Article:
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Home Forums General Discussion Dealing with humanure = pee and poo

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    I think if you can poo in a bucket and deal with that you are on your way to living off grid. My poo buckets which are two months old are filled with bugs eating away at it and it like 50% lighter. Bugs can really compost human manure real fast in an enclosed bucket. In the winter time i burn mine in the woodstove. I use newspaper to poo on in my portapotty and then toss it right into the fire. My portapotty is just a small camper toilet with a elder chair riser with handles. The riser lets me clean it and the portapotty lets me line it with a plastic bag with some holes punched thru for the pee to go into. I then use the pee with woodash and sawdust or woodscraps to compost my food scraps to be used for later to fertilize around fruit trees. I guess one doesn’t have to add the food scraps but i do since it sometimes has bones etc etc. The urine is a great nitrogen and the decomposting wood and ash with it makes for a great total fertilizer.

    Yes dealing with this basic human element is the best way to start to learn to live off grid because if your putting in a expensive septic system well your taxes will go up and if you even have a composting toilet and bathroom your taxes will go up but if your living in a no indoor plumbing building your taxes will stay low. Then you want to be sure you are dealing with this element properly. Master your poo and pee and you have taken the first step to going off grid.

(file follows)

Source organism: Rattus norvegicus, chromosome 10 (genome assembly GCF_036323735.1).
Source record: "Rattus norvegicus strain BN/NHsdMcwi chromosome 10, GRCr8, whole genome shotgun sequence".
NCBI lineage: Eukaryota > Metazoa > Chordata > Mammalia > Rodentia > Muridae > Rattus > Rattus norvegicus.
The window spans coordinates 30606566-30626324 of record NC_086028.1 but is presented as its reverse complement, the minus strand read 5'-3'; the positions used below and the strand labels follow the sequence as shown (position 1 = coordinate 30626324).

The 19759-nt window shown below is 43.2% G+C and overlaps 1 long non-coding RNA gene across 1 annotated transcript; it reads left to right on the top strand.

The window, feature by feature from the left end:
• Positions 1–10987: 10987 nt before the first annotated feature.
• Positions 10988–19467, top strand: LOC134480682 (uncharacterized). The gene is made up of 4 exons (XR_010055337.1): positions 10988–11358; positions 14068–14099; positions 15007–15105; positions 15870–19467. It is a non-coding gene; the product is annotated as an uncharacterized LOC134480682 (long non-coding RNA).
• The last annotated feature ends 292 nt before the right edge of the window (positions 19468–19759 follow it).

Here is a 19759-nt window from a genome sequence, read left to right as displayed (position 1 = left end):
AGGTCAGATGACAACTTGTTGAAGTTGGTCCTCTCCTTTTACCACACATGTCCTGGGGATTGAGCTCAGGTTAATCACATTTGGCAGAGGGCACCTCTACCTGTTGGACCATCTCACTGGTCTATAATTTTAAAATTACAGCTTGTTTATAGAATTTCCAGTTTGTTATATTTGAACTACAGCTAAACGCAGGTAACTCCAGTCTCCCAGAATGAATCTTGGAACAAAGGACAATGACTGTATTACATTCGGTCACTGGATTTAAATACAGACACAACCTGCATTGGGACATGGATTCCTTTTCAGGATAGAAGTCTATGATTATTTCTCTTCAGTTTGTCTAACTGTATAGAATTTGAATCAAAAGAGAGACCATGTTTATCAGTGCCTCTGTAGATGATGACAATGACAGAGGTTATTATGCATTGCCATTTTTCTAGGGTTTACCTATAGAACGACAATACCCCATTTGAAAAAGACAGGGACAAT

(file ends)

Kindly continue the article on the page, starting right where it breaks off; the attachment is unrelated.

PS: Many think they can just bury it but if your in a region with lots of rain it can and will get into your well and water systems “over time” Especially if you have a few people there.


    Once we get our methane digester setup and running well, we will be building an outbuilding next to the digester that funnels it directly into the digester and you waste will produce methane I can use to cook, run small engines (smaller generator) with, heating etc. To make the outbuilding usable during the winter months, the digester will be feeding a small gas heater to keep it warm.

    I think that’s the best way I can possibly use it. Composting it is fine, but I figure with an operational farm, I only need so much compost, I’d much rather have my excess creating a natural gas I can use. Another beauty is the byproduct you get from it is literally one of the best liquid fertilizers you can get.

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